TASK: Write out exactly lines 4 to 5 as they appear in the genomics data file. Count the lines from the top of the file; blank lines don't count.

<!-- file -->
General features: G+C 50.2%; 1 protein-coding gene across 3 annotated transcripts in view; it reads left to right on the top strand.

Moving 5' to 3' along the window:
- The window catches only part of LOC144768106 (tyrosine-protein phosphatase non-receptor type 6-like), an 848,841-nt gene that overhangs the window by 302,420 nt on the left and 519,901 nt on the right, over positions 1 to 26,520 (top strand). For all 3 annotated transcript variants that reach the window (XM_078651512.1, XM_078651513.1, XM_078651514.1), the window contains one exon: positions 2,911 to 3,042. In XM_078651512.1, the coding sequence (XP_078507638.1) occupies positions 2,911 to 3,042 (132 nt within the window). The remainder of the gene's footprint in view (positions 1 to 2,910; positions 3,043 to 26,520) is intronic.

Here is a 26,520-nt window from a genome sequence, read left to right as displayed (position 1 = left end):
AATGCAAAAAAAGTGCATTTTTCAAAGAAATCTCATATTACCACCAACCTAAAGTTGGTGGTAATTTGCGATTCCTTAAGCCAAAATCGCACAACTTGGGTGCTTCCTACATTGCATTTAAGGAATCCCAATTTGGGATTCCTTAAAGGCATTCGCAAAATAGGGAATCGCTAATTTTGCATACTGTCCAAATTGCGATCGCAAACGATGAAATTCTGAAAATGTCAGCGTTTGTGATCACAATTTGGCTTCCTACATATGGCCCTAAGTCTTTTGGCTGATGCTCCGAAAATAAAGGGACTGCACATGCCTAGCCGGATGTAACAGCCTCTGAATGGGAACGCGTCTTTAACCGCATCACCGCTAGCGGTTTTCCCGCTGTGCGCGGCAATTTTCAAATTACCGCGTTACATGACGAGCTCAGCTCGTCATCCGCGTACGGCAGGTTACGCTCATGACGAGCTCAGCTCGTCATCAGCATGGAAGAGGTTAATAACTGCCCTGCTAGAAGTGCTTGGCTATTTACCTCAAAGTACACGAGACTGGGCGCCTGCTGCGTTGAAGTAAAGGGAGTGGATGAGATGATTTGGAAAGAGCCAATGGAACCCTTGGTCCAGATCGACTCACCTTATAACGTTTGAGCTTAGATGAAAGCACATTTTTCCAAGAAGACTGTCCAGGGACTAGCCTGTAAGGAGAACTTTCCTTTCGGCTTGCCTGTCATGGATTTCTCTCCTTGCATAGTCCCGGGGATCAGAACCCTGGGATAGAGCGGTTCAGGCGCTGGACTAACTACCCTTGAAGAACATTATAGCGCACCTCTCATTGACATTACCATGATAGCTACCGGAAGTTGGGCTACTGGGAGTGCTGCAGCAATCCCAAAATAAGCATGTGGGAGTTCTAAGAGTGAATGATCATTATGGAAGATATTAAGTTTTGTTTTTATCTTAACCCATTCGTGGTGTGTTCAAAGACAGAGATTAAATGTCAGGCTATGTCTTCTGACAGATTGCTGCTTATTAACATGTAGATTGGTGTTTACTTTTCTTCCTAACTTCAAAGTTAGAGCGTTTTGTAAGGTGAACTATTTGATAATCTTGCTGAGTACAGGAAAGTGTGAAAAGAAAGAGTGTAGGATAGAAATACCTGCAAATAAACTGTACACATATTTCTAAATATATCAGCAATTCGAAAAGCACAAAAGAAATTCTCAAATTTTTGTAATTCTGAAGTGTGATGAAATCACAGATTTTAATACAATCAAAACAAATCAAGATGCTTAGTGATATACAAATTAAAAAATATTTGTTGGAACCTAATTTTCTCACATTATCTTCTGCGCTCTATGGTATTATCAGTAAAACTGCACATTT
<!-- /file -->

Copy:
Here is a 26,520-nt window from a genome sequence, read left to right as displayed (position 1 = left end):
AATGCAAAAAAAGTGCATTTTTCAAAGAAATCTCATATTACCACCAACCTAAAGTTGGTGGTAATTTGCGATTCCTTAAGCCAAAATCGCACAACTTGGGTGCTTCCTACATTGCATTTAAGGAATCCCAATTTGGGATTCCTTAAAGGCATTCGCAAAATAGGGAATCGCTAATTTTGCATACTGTCCAAATTGCGATCGCAAACGATGAAATTCTGAAAATGTCAGCGTTTGTGATCACAATTTGGCTTCCTACATATGGCCCTAAGTCTTTTGGCTGATGCTCCGAAAATAAAGGGACTGCACATGCCTAGCCGGATGTAACAGCCTCTGAATGGGAACGCGTCTTTAACCGCATCACCGCTAGCGGTTTTCCCGCTGTGCGCGGCAATTTTCAAATTACCGCGTTACATGACGAGCTCAGCTCGTCATCCGCGTACGGCAGGTTACGCTCATGACGAGCTCAGCTCGTCATCAGCATGGAAGAGGTTAATAACTGCCCTGCTAGAAGTGCTTGGCTATTTACCTCAAAGTACACGAGACTGGGCGCCTGCTGCGTTGAAGTAAAGGGAGTGGATGAGATGATTTGGAAAGAGCCAATGGAACCCTTGGTCCAGATCGACTCACCTTATAACGTTTGAGCTTAGATGAAAGCACATTTTTCCAAGAAGACTGTCCAGGGACTAGCCTGTAAGGAGAACTTTCCTTTCGGCTTGCCTGTCATGGATTTCTCTCCTTGCATAGTCCCGGGGATCAGAACCCTGGGATAGAGCGGTTCAGGCGCTGGACTAACTACCCTTGAAGAACATTATAGCGCACCTCTCATTGACATTACCATGATAGCTACCGGAAGTTGGGCTACTGGGAGTGCTGCAGCAATCCCAAAATAAGCATGTGGGAGTTCTAAGAGTGAATGATCATTATGGAAGATATTAAGTTTTGTTTTTATCTTAACCCATTCGTGGTGTGTTCAAAGACAGAGATTAAATGTCAGGCTATGTCTTCTGACAGATTGCTGCTTATTAACATGTAGATTGGTGTTTACTTTTCTTCCTAACTTCAAAGTTAGAGCGTTTTGTAAGGTGAACTATTTGATAATCTTGCTGAGTACAGGAAAGTGTGAAAAGAAAGAGTGTAGGATAGAAATACCTGCAAATAAACTGTACACATATTTCTAAATATATCAGCAATTCGAAAAGCACAAAAGAAATTCTCAAATTTTTGTAATTCTGAAGTGTGATGAAATCACAGATTTTAATACAATCAAAACAAATCAAGATGCTTAGTGATATACAAATTAAAAAATATTTGTTGGAACCTAATTTTCTCACATTATCTTCTGCGCTCTATGGTATTATCAGTAAAACTGCACATTT